How to run set of operations as a single transaction in MS Flow

Sometimes we need to perform set of operations as a transaction which means if one operation fails in a set of operations, we have to roll back all the operations in that transaction. For example, in your Flow you are creating a record followed by update record, it is necessary that both of these operations should complete successfully otherwise you should not run any of them. Now, you can do such things using Changeset control of MS Flow.

As of now, you can perform Create, Update and Delete operations only (CDS) in Changeset request.

Note: Common Data Service(Current Environment) is visible only when you create a Flow inside a solution.

Try this feature….

Scope with CDS triggers in MS Power Automate (MS Flow)

Now you can use Scope to restrict the execution of power automate (Flow). This functionality works exactly like the Scope filed on OOB Workflow. For ex: if you select “BusinessUnit” as a Scope for any of your power automate, it will trigger for all users of the same business unit of the context user.

Power Automate extending it’s functionality day by day, isn’t it?

Integration between SharePoint and Exchange Online

Recently I worked on one project where I integrated the contacts and groups from SharePoint to Exchange Online. I want to share the approach that I followed to do this.

I used PowerShell scripts to create objects (Contacts and Groups) in Exchange Online. Initially, I thought of using Azure Functions with C#, but it’s not possible as there is no API exposed for Exchange Online. I used MS Flow to trigger my PowerShell scripts that I have developed in Runbooks (Azure Automation) on Create/Update of sharepoint list item. We have an action in Flow to create a job of a particular Runbook (Azure Automation –> Create job).

The reason to use MS Flow for this requirement is to develop an application with low-code which facilitates the customer to perform some basic changes without need of a developer.

Architectural Diagram

Flow Design

Happy to hear the feedback on my approach.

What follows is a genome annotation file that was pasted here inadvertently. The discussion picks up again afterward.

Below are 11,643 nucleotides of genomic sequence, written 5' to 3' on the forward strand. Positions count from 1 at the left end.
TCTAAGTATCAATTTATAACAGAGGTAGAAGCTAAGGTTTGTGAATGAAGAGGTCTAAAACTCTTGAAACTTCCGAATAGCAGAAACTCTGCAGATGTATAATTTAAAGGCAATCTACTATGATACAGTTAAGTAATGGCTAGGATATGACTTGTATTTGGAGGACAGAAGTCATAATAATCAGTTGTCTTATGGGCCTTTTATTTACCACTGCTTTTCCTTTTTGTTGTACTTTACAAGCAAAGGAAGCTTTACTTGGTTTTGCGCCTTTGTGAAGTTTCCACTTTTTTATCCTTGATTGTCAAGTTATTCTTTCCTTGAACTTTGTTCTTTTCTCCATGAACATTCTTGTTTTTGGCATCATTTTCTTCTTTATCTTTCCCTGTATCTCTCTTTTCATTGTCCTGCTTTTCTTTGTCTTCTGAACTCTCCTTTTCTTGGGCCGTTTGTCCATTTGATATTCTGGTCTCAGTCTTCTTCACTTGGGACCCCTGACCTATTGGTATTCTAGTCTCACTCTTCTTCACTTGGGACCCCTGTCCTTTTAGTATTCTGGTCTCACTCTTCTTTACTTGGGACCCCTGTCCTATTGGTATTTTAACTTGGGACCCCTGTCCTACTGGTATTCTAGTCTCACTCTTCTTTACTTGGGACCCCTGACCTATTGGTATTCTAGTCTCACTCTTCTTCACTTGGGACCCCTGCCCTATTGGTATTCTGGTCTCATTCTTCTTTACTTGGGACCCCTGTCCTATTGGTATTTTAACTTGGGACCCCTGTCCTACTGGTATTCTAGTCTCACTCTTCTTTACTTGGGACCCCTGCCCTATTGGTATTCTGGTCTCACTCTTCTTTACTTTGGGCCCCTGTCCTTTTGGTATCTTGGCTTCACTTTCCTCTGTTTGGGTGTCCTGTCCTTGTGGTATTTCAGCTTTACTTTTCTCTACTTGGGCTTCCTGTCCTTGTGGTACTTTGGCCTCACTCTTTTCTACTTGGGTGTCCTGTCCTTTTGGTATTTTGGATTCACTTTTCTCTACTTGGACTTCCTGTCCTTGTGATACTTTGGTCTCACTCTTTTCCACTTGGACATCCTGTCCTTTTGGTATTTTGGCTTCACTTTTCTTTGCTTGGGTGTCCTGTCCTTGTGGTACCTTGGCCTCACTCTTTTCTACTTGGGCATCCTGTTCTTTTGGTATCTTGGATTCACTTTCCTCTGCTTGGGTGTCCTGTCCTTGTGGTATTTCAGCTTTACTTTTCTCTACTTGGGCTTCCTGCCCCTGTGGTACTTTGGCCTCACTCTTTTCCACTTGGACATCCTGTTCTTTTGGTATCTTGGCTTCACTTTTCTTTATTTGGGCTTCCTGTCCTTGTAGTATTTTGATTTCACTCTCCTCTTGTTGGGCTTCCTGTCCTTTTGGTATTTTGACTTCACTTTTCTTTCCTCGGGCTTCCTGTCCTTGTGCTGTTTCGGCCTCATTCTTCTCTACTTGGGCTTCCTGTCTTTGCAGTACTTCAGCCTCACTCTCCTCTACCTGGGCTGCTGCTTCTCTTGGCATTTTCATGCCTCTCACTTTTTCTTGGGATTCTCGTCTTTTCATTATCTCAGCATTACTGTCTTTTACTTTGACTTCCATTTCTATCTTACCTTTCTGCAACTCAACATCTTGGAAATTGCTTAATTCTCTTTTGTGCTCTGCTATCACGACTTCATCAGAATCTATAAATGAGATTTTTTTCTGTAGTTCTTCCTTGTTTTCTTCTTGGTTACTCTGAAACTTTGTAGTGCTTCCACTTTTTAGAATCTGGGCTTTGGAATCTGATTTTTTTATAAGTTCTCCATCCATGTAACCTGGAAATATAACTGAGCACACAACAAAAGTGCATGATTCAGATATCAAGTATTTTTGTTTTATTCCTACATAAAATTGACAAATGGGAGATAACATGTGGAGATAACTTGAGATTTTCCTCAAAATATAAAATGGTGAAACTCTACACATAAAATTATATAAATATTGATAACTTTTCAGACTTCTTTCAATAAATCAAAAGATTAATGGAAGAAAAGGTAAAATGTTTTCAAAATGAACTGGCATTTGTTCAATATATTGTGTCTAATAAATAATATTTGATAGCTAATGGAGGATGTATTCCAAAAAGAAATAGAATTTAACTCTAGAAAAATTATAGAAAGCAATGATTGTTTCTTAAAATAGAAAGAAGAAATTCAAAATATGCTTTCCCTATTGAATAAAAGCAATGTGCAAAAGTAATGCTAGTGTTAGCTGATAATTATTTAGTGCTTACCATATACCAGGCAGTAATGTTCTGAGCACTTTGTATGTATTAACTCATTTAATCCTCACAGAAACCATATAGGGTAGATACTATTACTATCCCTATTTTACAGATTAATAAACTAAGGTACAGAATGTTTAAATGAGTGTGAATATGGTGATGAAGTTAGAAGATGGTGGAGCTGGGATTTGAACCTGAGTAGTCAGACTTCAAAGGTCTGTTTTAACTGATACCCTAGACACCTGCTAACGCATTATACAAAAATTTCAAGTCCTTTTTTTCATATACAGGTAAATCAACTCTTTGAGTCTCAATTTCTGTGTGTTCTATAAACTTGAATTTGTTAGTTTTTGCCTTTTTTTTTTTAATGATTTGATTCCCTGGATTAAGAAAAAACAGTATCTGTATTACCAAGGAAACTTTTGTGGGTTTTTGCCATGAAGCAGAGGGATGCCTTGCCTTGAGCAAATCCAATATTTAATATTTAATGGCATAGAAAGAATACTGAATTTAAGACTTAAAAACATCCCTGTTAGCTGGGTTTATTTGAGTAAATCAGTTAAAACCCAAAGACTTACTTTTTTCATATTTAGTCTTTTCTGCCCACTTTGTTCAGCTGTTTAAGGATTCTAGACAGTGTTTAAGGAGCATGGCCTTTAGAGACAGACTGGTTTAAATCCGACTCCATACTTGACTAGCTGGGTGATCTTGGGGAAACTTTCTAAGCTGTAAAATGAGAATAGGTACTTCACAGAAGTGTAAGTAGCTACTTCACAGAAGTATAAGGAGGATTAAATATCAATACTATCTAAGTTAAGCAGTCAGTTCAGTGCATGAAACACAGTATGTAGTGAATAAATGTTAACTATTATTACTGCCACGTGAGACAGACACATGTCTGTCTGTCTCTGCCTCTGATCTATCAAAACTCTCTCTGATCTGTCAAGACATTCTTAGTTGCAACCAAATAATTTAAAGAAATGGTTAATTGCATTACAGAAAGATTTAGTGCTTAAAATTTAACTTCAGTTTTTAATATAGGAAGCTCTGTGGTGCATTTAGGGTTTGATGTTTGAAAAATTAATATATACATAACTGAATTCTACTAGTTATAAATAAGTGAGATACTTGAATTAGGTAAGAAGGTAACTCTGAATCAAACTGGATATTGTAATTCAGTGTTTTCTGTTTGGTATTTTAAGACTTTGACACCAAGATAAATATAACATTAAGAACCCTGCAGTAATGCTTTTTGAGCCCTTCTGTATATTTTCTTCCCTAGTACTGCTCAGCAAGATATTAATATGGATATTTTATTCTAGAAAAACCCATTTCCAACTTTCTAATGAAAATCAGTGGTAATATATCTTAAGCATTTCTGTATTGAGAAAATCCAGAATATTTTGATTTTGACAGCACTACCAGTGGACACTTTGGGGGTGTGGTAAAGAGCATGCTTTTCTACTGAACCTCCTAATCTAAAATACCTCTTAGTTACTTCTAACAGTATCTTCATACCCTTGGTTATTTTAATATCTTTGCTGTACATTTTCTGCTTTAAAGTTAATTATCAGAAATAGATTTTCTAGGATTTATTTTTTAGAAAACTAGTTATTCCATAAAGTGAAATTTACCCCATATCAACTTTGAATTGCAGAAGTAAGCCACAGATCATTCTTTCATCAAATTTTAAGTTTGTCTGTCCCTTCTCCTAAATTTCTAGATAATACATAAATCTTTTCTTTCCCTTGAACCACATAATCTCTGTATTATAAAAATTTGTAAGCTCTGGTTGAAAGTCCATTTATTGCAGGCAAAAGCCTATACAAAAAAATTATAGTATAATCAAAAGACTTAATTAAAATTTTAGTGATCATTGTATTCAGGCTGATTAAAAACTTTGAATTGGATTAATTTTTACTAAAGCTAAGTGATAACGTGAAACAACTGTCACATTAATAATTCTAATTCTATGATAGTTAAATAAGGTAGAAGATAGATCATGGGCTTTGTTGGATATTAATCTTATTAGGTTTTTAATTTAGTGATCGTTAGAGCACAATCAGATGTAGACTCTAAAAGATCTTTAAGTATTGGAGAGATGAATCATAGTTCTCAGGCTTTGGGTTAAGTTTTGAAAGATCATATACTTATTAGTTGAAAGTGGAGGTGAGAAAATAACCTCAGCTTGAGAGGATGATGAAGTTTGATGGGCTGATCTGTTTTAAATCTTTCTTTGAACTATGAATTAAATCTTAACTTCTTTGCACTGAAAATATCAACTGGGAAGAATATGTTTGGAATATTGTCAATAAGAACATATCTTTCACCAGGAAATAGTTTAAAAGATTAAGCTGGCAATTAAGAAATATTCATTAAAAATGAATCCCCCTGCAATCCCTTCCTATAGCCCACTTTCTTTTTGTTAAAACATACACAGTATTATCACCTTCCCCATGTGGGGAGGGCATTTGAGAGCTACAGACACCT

How to remove unwanted PowerApp parameters in MS Flow

Recently I worked on one PowerApp which will call the MS Flow to perform my action. Initially, I created a Flow with 8 parameters and passing the values from PowerApp but at the end I realized that I can perform my action with 6 parameters in MS Flow, so decided to delete the extra 2 parameters as my PowerApp is expecting the value for those parameters which are not required. There is no direct approach to delete the parameters in Flow, I think Microsoft still working on this issue but there is workaround to do this


  1. Delete the PowerApp trigger on the top of the MS Flow and you see a message box “This step and associated dynamic content will be deleted from this flow.”
  2. Click on OK (It won’t affect the actions in your flow)
  3. Add the PowerApp trigger again, this should give you a chance to provide a new dynamic content.

I know it’s not a best approach but as of now we don’t have any better way to resolve this issue. Hope it helps….

Call Microsoft Flow from Custom Ribbon Button

In one of my previous blog I mentioned how to use on demand flow within MS CRM. But we have some limitations with that approach

  1. we can’t apply Enable rules on the Flow button as it is OOB context menu which generates dynamically based on the number of flows.
  2. we can’t restrict a call to Flow to check the conditions whether Flow needs to run or not, I mean we can’t apply our conditions before a request goes to Flow.

the solution for the above problems is to call the Flow from custom ribbon button. To call a Flow from ribbon button, we have to create a flow on “HTTP Request” trigger. In my example I am creating a contact with First Name and Last Name fields and passing the parameters from ribbon button (as of now I am passing some constant values from my javascript). Here is the step by step process to do this

Step 1: Create a Flow with HTTP Request with proper “Request Body JSON schema” (use sample payload option to generate the schema)

Step 2: Add “Create a new record (Dynamics)” action to create a new Contact in CRM.

Step 3: Add a Response action at the end to send the response back to CRM and Save the Flow .

Step 4: Once your flow is created you will see the URL in the “HTTP Request” trigger. Use “HTTP POST URL” to trigger the Flow from ribbon button action (javascript).

Step 5: Create a ribbon button in CRM and call the below function from the ribbon button.

with this approach you can add all your validations in the java script and call the Flow once the conditions met, this way we can reduce lot of unnecessary calls to Flow. We can pass whole record context to Flow if needed. Hope it is interesting 🙂

MS Flow is an alternative for Dialog

We all know that dialogs should be replaced with either BPF or Canvas App as dialogs were deprecated in Dynamics 365 CE, but what if we want a simple dialog which will accept some custom parameters and use those values to process the business logic? The best alternative for this scenario is MS Flows. We can create a Flow and call explicitly from “Flow” button on the CRM record. For this, we need to create a Flow with the trigger “Common Data Service –> When the record is selected”. Take an example to convert a lead to opportunity based on some parameters. The below is the Flow that I developed.

After the Flow creation, you can see this Flow from the Lead entity records like below.

The Flow will open the dialog like below with set of questions that we defined above once you click on “Qualify Lead” button.

Click on “Run Flow” button to execute the Flow

Your flow executed successfully and created an opportunity record.

With this, we can create simple dialogs very easily with out any extra efforts. Hope this will be useful for other developers.